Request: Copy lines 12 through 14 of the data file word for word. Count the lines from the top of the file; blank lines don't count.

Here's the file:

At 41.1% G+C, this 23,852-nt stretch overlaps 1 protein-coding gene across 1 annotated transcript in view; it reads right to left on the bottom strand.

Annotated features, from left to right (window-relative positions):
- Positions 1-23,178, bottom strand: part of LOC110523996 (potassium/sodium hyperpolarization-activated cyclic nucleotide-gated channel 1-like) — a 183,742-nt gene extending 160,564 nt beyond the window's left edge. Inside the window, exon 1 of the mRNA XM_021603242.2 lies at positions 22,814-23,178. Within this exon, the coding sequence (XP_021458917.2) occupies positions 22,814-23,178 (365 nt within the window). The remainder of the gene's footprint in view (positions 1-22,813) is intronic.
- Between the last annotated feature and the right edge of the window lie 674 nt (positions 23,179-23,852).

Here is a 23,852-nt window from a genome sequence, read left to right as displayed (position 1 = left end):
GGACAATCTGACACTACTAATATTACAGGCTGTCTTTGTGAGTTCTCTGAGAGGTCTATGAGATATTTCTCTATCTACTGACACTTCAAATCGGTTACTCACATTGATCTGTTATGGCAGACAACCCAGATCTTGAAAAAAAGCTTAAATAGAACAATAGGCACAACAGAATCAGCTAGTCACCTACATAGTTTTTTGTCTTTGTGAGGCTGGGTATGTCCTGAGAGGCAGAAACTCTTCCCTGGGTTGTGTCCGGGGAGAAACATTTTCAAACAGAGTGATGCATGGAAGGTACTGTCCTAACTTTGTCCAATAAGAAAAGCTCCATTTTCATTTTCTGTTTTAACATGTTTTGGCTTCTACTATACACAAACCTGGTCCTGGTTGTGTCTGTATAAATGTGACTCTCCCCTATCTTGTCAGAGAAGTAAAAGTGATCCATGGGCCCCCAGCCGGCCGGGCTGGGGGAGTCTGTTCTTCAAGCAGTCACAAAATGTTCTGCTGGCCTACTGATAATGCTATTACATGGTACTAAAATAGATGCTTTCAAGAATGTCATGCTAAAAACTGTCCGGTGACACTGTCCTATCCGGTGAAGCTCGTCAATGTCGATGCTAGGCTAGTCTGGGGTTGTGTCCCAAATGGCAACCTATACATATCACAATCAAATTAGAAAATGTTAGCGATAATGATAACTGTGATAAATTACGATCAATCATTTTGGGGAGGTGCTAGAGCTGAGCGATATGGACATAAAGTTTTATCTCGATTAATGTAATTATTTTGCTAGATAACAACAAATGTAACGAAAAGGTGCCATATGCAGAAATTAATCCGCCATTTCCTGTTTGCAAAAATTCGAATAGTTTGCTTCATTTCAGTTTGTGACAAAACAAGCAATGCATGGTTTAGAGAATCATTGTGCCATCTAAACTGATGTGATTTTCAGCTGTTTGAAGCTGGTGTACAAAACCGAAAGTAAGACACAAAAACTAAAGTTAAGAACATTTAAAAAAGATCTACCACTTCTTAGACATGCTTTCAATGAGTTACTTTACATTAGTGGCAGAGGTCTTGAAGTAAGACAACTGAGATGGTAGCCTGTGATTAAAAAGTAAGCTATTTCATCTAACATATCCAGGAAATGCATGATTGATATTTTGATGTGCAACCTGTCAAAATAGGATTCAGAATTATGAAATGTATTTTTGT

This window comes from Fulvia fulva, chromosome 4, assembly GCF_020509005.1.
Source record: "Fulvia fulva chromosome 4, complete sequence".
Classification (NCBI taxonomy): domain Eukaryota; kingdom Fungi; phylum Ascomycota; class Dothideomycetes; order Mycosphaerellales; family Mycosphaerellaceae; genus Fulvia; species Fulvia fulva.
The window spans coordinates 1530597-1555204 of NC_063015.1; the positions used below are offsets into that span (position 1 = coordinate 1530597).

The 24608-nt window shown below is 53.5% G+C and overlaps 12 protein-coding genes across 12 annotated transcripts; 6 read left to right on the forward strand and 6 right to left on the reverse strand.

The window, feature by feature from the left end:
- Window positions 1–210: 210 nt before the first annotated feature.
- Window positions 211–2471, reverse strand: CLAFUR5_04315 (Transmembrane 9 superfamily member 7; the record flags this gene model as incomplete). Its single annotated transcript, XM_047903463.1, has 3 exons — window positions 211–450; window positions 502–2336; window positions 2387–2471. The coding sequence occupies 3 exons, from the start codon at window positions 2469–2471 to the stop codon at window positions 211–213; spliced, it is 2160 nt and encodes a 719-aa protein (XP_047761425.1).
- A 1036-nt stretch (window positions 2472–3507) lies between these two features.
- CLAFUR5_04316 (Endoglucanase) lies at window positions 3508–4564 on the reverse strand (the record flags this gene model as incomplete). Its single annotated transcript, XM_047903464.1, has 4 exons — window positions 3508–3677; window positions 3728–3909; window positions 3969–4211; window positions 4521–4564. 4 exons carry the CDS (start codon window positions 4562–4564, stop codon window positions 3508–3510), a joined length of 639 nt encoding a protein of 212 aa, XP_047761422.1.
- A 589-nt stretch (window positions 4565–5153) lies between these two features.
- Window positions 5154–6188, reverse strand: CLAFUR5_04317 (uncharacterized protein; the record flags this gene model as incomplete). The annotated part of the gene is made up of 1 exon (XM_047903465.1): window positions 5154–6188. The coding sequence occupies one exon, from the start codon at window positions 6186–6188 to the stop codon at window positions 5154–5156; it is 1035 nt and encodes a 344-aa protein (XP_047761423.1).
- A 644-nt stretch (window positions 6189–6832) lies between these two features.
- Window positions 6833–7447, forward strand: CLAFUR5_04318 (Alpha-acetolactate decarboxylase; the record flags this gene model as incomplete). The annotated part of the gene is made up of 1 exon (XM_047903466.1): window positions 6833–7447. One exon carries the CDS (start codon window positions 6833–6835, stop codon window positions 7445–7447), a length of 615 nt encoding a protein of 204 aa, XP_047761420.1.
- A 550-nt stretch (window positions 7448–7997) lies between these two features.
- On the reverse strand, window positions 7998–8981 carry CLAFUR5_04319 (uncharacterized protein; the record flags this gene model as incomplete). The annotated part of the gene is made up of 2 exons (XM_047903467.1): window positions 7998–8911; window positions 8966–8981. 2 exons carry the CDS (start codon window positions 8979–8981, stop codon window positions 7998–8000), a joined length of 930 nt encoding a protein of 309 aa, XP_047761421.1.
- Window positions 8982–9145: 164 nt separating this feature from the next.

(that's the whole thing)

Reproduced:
The window, feature by feature from the left end:
- Window positions 1–210: 210 nt before the first annotated feature.
- Window positions 211–2471, reverse strand: CLAFUR5_04315 (Transmembrane 9 superfamily member 7; the record flags this gene model as incomplete). Its single annotated transcript, XM_047903463.1, has 3 exons — window positions 211–450; window positions 502–2336; window positions 2387–2471. The coding sequence occupies 3 exons, from the start codon at window positions 2469–2471 to the stop codon at window positions 211–213; spliced, it is 2160 nt and encodes a 719-aa protein (XP_047761425.1).